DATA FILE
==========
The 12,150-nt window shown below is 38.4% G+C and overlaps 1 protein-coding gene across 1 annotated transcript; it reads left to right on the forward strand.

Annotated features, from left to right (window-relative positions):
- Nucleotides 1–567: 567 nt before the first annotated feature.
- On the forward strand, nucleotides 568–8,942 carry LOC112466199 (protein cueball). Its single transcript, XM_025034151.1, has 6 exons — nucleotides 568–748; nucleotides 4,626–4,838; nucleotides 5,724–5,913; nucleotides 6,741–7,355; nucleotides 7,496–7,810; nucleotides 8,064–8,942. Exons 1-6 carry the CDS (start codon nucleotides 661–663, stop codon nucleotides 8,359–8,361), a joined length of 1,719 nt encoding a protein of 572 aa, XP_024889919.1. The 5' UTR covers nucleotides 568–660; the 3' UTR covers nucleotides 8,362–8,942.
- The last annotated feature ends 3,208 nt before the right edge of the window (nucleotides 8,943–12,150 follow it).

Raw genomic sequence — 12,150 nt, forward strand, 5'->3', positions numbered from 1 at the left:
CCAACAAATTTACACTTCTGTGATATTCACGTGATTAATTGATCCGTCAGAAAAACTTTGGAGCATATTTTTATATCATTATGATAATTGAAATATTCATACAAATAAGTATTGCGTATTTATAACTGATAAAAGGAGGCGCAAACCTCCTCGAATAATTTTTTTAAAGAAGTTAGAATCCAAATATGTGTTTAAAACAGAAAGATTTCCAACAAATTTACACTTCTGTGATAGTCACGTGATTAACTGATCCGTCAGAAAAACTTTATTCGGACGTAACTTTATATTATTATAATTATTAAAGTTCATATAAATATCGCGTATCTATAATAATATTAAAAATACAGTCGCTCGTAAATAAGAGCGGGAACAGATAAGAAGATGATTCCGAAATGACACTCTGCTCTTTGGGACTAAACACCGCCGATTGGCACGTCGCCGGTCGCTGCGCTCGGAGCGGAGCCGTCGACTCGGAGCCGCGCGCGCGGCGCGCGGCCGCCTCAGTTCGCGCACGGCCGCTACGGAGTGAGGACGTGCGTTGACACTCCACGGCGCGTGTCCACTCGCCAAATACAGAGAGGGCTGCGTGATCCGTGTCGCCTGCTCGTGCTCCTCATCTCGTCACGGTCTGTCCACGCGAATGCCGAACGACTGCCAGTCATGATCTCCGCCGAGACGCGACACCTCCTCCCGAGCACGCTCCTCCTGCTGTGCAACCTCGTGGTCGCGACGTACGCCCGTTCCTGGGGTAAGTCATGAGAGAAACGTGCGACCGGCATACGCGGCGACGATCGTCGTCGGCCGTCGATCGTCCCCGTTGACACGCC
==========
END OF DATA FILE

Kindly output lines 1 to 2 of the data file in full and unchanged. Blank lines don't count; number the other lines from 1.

The 12,150-nt window shown below is 38.4% G+C and overlaps 1 protein-coding gene across 1 annotated transcript; it reads left to right on the forward strand.

Annotated features, from left to right (window-relative positions):